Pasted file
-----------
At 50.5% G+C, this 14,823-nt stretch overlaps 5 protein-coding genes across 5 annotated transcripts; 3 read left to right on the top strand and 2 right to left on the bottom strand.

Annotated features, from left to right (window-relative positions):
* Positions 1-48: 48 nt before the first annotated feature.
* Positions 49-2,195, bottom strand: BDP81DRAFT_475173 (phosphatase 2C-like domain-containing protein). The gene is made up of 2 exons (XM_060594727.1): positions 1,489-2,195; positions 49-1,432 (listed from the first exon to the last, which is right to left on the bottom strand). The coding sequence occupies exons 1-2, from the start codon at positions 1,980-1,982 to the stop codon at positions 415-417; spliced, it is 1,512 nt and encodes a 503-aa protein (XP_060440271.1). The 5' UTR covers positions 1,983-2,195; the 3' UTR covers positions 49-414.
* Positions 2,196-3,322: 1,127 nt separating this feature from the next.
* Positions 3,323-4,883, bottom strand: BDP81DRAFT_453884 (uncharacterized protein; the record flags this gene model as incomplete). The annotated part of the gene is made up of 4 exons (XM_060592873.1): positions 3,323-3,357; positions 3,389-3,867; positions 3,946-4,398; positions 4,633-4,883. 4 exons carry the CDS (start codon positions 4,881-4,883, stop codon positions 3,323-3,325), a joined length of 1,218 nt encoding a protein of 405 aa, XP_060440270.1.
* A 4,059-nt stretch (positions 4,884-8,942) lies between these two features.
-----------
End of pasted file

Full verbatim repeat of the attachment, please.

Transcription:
At 50.5% G+C, this 14,823-nt stretch overlaps 5 protein-coding genes across 5 annotated transcripts; 3 read left to right on the top strand and 2 right to left on the bottom strand.

Annotated features, from left to right (window-relative positions):
* Positions 1-48: 48 nt before the first annotated feature.
* Positions 49-2,195, bottom strand: BDP81DRAFT_475173 (phosphatase 2C-like domain-containing protein). The gene is made up of 2 exons (XM_060594727.1): positions 1,489-2,195; positions 49-1,432 (listed from the first exon to the last, which is right to left on the bottom strand). The coding sequence occupies exons 1-2, from the start codon at positions 1,980-1,982 to the stop codon at positions 415-417; spliced, it is 1,512 nt and encodes a 503-aa protein (XP_060440271.1). The 5' UTR covers positions 1,983-2,195; the 3' UTR covers positions 49-414.
* Positions 2,196-3,322: 1,127 nt separating this feature from the next.
* Positions 3,323-4,883, bottom strand: BDP81DRAFT_453884 (uncharacterized protein; the record flags this gene model as incomplete). The annotated part of the gene is made up of 4 exons (XM_060592873.1): positions 3,323-3,357; positions 3,389-3,867; positions 3,946-4,398; positions 4,633-4,883. 4 exons carry the CDS (start codon positions 4,881-4,883, stop codon positions 3,323-3,325), a joined length of 1,218 nt encoding a protein of 405 aa, XP_060440270.1.
* A 4,059-nt stretch (positions 4,884-8,942) lies between these two features.